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Hating on Big Food

Decades ago, we gave little thought to our food. But today, despite food being safer, more affordable and more available than at any time in human history, we’re increasingly skeptical and critical of today’s food system. It’s not surprising.

Food production doesn’t look like it used to. Over the past 40 years, food and agriculture companies and farms have consolidated, integrated and industrialized — they’ve become “big.” And in the minds of many, big is bad.

Annual trust research at The Center for Food Integrity  consistently shows a “big is bad” bias — a belief that mass production creates more opportunity for error, that industrialized food production is inherently impersonal and that big companies will put profit ahead of public interest every time.

In fact, in the latest survey respondents were asked to rate their level of agreement with the following statement: “Small food companies are likely to put their interests ahead of mine.” Only 26 percent strongly agree. If it’s a large food company, the percentage more than doubles: 53 percent strongly agree. The numbers were similar when we asked about small vs. large farms.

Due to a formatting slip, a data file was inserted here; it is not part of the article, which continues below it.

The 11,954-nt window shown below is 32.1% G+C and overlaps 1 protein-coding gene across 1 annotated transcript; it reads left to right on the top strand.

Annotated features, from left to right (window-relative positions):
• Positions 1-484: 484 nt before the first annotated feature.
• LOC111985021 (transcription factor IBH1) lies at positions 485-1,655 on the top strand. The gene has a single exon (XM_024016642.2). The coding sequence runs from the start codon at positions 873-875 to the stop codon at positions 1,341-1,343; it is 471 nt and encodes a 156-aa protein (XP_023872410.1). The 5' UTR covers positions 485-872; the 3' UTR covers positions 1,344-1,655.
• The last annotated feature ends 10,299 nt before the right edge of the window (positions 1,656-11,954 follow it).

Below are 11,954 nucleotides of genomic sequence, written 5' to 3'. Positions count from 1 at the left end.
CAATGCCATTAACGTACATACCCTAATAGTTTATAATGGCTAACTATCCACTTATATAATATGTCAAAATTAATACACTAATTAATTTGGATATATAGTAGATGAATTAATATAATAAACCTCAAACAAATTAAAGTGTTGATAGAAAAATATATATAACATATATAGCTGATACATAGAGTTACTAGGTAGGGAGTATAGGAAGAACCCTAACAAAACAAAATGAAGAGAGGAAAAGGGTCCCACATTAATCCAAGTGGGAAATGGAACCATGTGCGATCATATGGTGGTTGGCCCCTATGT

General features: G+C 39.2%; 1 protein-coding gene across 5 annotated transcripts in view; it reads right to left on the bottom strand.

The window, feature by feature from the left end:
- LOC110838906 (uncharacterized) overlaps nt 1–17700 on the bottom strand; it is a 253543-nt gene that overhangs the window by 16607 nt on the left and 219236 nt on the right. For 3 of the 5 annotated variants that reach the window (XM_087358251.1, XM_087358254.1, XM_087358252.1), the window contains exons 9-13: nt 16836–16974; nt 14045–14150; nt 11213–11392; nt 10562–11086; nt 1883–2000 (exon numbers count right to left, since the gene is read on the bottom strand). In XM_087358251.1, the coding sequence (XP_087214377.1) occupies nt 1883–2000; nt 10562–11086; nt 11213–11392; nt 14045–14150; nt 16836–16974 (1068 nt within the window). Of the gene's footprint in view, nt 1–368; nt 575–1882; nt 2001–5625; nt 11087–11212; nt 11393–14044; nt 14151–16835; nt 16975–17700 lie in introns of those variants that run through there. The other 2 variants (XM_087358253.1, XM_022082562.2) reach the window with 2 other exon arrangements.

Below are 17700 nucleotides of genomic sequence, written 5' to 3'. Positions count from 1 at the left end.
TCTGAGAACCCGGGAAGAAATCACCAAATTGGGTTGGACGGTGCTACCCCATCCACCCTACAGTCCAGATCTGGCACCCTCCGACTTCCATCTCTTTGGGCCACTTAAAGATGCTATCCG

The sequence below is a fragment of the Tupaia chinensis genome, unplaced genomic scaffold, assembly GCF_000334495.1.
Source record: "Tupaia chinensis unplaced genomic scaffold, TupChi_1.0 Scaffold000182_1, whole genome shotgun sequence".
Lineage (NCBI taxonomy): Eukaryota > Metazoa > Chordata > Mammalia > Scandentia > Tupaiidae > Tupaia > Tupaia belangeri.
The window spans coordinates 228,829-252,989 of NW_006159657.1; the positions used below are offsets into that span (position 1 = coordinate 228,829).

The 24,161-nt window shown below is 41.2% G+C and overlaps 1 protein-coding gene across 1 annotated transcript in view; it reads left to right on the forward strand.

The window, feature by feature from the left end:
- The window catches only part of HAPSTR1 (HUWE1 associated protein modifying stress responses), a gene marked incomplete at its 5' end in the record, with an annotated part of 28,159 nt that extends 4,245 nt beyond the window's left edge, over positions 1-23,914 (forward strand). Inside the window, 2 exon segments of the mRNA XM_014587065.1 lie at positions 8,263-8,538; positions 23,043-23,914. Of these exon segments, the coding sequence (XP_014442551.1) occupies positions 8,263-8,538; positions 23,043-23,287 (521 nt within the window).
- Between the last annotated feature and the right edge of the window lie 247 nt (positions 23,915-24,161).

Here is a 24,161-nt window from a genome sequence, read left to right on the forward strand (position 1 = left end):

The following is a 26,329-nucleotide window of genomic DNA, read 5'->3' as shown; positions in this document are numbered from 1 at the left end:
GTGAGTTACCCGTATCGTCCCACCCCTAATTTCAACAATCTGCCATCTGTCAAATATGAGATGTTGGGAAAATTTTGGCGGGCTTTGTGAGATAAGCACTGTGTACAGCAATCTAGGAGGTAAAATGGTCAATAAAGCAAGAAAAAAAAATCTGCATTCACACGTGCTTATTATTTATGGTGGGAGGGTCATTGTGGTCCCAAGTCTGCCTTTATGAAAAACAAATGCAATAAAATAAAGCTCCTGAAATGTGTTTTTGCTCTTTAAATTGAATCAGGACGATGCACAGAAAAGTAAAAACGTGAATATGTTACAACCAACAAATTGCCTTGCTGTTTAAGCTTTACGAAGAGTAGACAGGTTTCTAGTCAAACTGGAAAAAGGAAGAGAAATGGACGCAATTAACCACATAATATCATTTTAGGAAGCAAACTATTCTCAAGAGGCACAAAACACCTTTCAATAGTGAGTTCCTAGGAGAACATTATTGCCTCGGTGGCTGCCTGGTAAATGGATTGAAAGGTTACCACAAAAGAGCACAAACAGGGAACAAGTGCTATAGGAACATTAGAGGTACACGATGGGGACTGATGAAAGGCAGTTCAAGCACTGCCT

It’s a phenomenon driving change in the food system. We all want — and deserve — to know who’s producing our food — a farmer or food company that we believe is committed to doing the right things for people, animals and the planet, not just the bottom line.

Read the full article by Charlie Arnot, CEO of The Center for Food Integrity, in the Nebraska Alummi Quarterly.